Mike Wilson kept Michigan in it by tossing 7.1 innings tough innings before yeilding to Michael Powers. Powers, who pitched two-thirds of an inning, notched the win. Abraham came on to pitch the ninth.

Michigan awaits the winner of today's Austin Peay/Vanderbilt game. Tonight's game will begin at 8:00pm.

Earlier in the evening, Minnesota sent more shock waves through college baseball, as the Gophers eliminated host San Diego, 6-5, in ten innings. The hero out west was freshman 2B Derek McCallum. McCallum's RBI single plated Kyle Baran in the 10th and kept Minnesota's season alive.

The Gophers appeared the have the upset clinched heading into the ninth. Minnesota led 5-0 before the final frame began. Mike Mee's homer and three RBI had paced the Gophers to the lead. However, San Diego, the national number eight seed, responded with a five run top of the ninth. USD's comeback was highlight by Logan Gelbrich's three run, game tying bomb.

Dustin Braebender pitched eight tremendous innings in a head-to-head showdown with USD All-American pitcher Brian Matusz. Matusz worked 7.2 innings giving up seven hits and four earned runs, walking no one and striking out seven. Braebender countered by scattering seven hits, a walk, two earned runs and fanning five. Gophers' closer Josh Oslin worked the last 1.2 innings to post the win.

The win kept the Gophers season alive and closed the books on 2007 for San Diego. Minnesota will play Fresno State Sunday night at 7:00pm.

Saturday, June 02, 2007

Ohio State Bounces Le Moyne, 6-5

Ohio State eliminated LeMoyne from the NCAA Tournament with a 6-5 ten inning win. Matt Angle's single scored J.B. Shuck in the first extra frame and keeps Ohio State's season alive. The Dolphins year comes to a close.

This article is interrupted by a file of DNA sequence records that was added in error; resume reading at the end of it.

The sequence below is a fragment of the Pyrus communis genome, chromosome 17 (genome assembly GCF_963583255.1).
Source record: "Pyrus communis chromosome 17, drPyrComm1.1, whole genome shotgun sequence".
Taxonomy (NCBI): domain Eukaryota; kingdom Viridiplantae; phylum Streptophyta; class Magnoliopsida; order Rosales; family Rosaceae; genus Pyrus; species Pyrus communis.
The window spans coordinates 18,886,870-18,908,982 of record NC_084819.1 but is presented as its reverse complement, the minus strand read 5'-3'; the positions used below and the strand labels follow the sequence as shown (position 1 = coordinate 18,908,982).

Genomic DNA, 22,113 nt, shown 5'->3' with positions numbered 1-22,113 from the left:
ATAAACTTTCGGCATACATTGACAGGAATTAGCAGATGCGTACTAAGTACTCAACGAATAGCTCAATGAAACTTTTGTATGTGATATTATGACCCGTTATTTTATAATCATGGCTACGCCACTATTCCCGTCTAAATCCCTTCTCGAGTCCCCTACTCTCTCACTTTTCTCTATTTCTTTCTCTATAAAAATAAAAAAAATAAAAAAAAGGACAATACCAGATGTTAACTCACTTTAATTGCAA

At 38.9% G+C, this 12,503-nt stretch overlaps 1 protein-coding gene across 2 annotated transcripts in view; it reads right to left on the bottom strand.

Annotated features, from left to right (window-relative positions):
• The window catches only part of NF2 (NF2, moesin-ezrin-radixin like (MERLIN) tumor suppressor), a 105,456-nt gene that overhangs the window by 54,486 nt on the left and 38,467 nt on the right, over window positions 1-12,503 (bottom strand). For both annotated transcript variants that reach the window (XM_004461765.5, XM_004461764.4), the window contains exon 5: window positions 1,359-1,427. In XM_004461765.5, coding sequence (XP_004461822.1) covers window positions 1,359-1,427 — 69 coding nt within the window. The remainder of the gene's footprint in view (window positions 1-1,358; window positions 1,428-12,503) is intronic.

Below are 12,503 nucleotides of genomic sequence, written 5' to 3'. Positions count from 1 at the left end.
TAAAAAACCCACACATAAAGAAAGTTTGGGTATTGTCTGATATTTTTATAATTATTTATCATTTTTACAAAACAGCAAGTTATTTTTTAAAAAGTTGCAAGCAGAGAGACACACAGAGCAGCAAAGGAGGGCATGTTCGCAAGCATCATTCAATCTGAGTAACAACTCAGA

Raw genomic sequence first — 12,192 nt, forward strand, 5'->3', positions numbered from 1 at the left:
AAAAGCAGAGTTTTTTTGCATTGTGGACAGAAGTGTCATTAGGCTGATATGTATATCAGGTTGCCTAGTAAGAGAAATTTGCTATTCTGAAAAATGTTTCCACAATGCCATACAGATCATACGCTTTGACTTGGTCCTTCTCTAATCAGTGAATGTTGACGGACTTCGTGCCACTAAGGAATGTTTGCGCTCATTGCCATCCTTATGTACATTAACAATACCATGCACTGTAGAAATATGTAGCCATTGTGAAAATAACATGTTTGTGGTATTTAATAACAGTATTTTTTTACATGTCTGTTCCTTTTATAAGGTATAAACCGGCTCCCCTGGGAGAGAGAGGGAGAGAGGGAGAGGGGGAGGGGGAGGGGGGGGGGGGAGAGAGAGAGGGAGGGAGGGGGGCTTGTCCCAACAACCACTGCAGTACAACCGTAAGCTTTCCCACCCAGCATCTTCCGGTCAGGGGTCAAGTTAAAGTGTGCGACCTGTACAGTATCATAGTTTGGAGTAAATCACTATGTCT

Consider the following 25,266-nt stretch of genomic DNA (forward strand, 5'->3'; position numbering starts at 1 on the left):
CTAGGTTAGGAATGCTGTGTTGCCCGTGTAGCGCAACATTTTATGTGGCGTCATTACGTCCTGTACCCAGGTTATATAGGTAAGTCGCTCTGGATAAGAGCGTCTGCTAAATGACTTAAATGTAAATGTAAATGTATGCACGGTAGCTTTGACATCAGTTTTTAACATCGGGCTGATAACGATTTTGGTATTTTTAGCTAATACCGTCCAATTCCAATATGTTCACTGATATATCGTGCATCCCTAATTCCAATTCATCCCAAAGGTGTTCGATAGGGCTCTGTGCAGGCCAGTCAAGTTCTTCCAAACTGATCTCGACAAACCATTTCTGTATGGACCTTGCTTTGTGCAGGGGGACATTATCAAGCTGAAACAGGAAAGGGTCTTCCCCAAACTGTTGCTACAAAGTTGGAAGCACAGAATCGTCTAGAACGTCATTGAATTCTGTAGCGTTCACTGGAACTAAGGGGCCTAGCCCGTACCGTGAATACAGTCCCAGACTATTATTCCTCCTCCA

Angle had two hits and three RBI. Jacob Howell had two hits (including a homer), two runs, two RBI and stole a base. Big Ten Pitcher of the Year Cory Luebke tossed all ten innings for the Buckeyes. The OSU lefty gave up nine hits, five earned runs, struck out seven and did not allow a walk.

Ohio State awaits the loser of the Texas A & M/Louisiana-Lafayette game.

Friday, June 01, 2007

Fullerton Drops Minnesota

Cal-State Fullerton defeated Minnesota, 7-1, in the opening game of the San Diego Regional. The Gophers now fall into the loser's bracket. Both Minnesota and Ohio State will be trying to avoid elimination tomorrow. Not the start I had hoped for.

Michigan Wins, Ohio State Loses

Michigan beat Memphis, 10-7, in the opening round of the NCAA Tournament. Nate Recknagel homered, tripled and drove in three for Michigan. Doug Pickens also had three RBI. The Wolverines will play the winner of tonight's game between Austin Peay and #1 Vanderbilt.

Louisiana-Lafayette scored a run in the bottom of the ninth to beat Ohio State, 5-4. Nolan Gisclair went 4 for 4 with a homer and 2 RBI. OSU's Jacob Howell and Justin Miller each had three hits a piece. The Buckeyes will now get the loser of host Texas A & M and Le Moyne.